Youth (Asimov short story)

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Short story by Isaac Asimov
Text available at Wikisource
Original titleYouth
Genre(s)Science fiction novelette
Published inSpace Science Fiction
PublisherSpace Publications
Media typeMagazine
Publication dateMay 1952

"Youth" is a science fiction novelette by Isaac Asimov. It first appeared in the May 1952 issue of Space Science Fiction[1] and was reprinted in the 1955 collection The Martian Way and Other Stories.[2] Youth is one of the rare Asimov stories with alien characters.

Plot summary[edit]

Slim is a boy whose astronomer father is visiting the country estate of an important industrialist. The industrialist's son, Red, has found two strange animals, and he enlists Slim in a plan to turn the animals into a circus act. The astronomer, meanwhile, tells the industrialist that he has been in contact with space aliens who want to open up their world to interstellar trade. Their world needs help, the astronomer says; for ever since the atomic wars that destroyed their old civilization, their world has been regressing. Unless something is done, their civilization may face total collapse.

When they do not hear from the aliens, the astronomer and the industrialist go out looking for them. They find a small crashed spaceship with a number of tiny dead aliens in it, and the astronomer is convinced that the aliens all died in the crash. When he hears Red admit to the industrialist that he has been keeping two animals in a cage in a barn, he realizes that the "animals" are actually two surviving aliens. When the industrialist learns that the aliens allowed themselves to be captured and caged rather than harm the two youngsters, he is favorably impressed and agrees to help the aliens begin trading with his people. The two aliens succeed in repairing their spaceship and set out for their world: Earth.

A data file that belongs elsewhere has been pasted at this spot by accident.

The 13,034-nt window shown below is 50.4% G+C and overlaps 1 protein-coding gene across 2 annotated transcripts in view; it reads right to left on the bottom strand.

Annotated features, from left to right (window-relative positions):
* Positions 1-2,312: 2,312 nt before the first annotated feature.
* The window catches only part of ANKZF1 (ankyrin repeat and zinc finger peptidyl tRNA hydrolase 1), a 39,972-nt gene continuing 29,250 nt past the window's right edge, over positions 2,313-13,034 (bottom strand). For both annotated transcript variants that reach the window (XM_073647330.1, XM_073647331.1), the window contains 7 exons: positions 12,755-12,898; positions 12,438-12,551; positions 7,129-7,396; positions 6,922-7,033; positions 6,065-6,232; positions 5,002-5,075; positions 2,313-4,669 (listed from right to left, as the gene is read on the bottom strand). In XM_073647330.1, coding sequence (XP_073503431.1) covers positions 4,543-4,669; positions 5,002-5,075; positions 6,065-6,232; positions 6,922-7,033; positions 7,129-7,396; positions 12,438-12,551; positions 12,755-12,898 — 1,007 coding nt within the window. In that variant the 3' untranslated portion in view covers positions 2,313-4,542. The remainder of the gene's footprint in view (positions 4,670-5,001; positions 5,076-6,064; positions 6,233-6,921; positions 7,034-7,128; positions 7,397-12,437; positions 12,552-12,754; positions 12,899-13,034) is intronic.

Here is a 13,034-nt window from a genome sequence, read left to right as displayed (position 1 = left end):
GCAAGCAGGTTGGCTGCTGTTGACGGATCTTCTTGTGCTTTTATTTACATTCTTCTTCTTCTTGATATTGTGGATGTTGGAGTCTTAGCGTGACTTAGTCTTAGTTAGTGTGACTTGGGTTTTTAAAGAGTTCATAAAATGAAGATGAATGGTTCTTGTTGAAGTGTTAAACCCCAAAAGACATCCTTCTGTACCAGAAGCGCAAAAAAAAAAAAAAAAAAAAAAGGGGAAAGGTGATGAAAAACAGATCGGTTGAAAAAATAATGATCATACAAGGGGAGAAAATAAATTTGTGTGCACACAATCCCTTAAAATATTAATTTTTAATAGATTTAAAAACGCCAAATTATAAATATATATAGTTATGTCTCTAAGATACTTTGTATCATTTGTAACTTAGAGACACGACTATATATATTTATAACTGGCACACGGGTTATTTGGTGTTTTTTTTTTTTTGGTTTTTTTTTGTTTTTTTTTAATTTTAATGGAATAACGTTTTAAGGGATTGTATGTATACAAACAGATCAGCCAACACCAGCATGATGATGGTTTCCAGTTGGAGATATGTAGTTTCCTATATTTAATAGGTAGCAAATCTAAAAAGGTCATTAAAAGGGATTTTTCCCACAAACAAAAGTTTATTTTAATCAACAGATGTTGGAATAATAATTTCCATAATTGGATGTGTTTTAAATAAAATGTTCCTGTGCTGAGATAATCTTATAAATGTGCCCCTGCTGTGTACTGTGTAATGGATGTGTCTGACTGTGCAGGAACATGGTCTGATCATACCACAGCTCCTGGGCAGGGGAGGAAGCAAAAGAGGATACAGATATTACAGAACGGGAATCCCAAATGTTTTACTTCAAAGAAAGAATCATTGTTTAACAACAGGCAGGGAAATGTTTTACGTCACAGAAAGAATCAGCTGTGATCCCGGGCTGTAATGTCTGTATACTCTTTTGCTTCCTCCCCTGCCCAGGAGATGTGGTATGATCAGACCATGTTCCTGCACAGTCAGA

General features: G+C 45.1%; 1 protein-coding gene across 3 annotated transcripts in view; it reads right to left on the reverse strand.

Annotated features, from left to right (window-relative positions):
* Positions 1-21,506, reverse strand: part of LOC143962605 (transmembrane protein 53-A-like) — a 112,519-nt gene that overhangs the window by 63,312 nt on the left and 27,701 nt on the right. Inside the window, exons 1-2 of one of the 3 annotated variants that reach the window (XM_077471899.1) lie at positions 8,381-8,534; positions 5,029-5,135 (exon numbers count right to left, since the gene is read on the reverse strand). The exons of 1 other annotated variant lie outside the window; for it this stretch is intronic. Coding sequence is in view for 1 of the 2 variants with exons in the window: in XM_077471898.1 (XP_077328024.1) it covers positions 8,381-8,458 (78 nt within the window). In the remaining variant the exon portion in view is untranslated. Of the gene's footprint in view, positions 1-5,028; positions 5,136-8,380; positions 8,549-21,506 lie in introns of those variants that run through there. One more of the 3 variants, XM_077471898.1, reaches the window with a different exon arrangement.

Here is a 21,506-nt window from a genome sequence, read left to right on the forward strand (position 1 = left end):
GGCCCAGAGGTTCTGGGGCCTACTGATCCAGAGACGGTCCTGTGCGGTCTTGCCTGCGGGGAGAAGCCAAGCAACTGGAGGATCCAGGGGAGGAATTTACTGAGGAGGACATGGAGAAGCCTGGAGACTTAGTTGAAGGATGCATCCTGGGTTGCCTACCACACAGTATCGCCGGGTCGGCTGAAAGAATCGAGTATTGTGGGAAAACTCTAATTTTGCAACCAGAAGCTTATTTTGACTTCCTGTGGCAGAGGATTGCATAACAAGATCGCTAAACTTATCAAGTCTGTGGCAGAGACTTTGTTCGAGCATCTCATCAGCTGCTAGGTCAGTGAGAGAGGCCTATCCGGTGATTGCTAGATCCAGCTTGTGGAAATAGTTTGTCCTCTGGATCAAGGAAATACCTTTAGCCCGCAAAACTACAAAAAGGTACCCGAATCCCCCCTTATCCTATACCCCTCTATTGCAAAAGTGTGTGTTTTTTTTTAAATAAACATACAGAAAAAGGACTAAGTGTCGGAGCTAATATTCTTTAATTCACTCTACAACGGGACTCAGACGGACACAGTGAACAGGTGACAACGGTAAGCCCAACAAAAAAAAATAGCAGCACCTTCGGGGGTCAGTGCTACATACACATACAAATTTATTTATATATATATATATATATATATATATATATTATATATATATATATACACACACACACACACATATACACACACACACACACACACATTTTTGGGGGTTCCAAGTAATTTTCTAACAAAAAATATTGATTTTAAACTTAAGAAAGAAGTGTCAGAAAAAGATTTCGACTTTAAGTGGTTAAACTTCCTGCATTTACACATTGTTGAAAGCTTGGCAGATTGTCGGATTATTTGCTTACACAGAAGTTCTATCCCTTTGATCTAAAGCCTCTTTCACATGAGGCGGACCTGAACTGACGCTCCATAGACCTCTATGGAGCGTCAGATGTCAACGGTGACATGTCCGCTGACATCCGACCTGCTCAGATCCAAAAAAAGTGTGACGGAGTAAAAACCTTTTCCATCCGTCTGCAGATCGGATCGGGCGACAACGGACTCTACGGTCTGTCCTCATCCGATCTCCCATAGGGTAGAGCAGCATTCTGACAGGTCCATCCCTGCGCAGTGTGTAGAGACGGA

Necessary for the narrative twist at the end, none of the characters in Youth have proper given names, and identifiable physical descriptions only appear toward the conclusion. All the adults, including the two aliens, are known by their professions, and the two youngsters are known by their nicknames.

External links[edit]


  1. ^ Contento, William (1984). Index to science fiction anthologies and collections 1977-1983. G. K. Hall & Co. p. 44. ISBN 0-8161-8554-9.
  2. ^ Contento 1984, p. 467.